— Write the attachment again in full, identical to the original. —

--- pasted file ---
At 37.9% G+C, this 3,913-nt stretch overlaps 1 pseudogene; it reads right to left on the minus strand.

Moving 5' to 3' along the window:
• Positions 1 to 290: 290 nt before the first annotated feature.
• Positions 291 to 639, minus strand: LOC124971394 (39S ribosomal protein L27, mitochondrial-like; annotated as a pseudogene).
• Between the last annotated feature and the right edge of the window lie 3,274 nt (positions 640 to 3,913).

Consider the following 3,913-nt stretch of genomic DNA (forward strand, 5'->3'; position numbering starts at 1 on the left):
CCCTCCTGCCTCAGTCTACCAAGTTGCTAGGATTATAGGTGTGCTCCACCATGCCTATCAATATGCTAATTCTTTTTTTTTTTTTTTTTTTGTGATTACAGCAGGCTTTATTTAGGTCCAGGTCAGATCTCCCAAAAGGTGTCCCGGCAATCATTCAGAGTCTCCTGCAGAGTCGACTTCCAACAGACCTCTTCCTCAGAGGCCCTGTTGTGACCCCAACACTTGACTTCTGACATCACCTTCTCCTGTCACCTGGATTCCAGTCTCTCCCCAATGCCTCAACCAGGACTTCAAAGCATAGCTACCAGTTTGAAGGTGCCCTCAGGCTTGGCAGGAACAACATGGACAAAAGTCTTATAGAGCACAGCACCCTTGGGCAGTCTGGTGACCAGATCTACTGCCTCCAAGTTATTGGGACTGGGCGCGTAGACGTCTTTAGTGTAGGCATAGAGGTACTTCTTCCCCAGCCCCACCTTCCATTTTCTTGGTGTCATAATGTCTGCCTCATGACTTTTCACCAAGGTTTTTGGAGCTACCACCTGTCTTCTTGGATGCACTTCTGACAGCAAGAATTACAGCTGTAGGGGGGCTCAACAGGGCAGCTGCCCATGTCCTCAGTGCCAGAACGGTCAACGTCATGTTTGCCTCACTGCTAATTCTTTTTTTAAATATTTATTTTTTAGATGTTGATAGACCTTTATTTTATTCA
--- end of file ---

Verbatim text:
At 37.9% G+C, this 3,913-nt stretch overlaps 1 pseudogene; it reads right to left on the minus strand.

Moving 5' to 3' along the window:
• Positions 1 to 290: 290 nt before the first annotated feature.
• Positions 291 to 639, minus strand: LOC124971394 (39S ribosomal protein L27, mitochondrial-like; annotated as a pseudogene).
• Between the last annotated feature and the right edge of the window lie 3,274 nt (positions 640 to 3,913).

Consider the following 3,913-nt stretch of genomic DNA (forward strand, 5'->3'; position numbering starts at 1 on the left):
CCCTCCTGCCTCAGTCTACCAAGTTGCTAGGATTATAGGTGTGCTCCACCATGCCTATCAATATGCTAATTCTTTTTTTTTTTTTTTTTTTGTGATTACAGCAGGCTTTATTTAGGTCCAGGTCAGATCTCCCAAAAGGTGTCCCGGCAATCATTCAGAGTCTCCTGCAGAGTCGACTTCCAACAGACCTCTTCCTCAGAGGCCCTGTTGTGACCCCAACACTTGACTTCTGACATCACCTTCTCCTGTCACCTGGATTCCAGTCTCTCCCCAATGCCTCAACCAGGACTTCAAAGCATAGCTACCAGTTTGAAGGTGCCCTCAGGCTTGGCAGGAACAACATGGACAAAAGTCTTATAGAGCACAGCACCCTTGGGCAGTCTGGTGACCAGATCTACTGCCTCCAAGTTATTGGGACTGGGCGCGTAGACGTCTTTAGTGTAGGCATAGAGGTACTTCTTCCCCAGCCCCACCTTCCATTTTCTTGGTGTCATAATGTCTGCCTCATGACTTTTCACCAAGGTTTTTGGAGCTACCACCTGTCTTCTTGGATGCACTTCTGACAGCAAGAATTACAGCTGTAGGGGGGCTCAACAGGGCAGCTGCCCATGTCCTCAGTGCCAGAACGGTCAACGTCATGTTTGCCTCACTGCTAATTCTTTTTTTAAATATTTATTTTTTAGATGTTGATAGACCTTTATTTTATTCA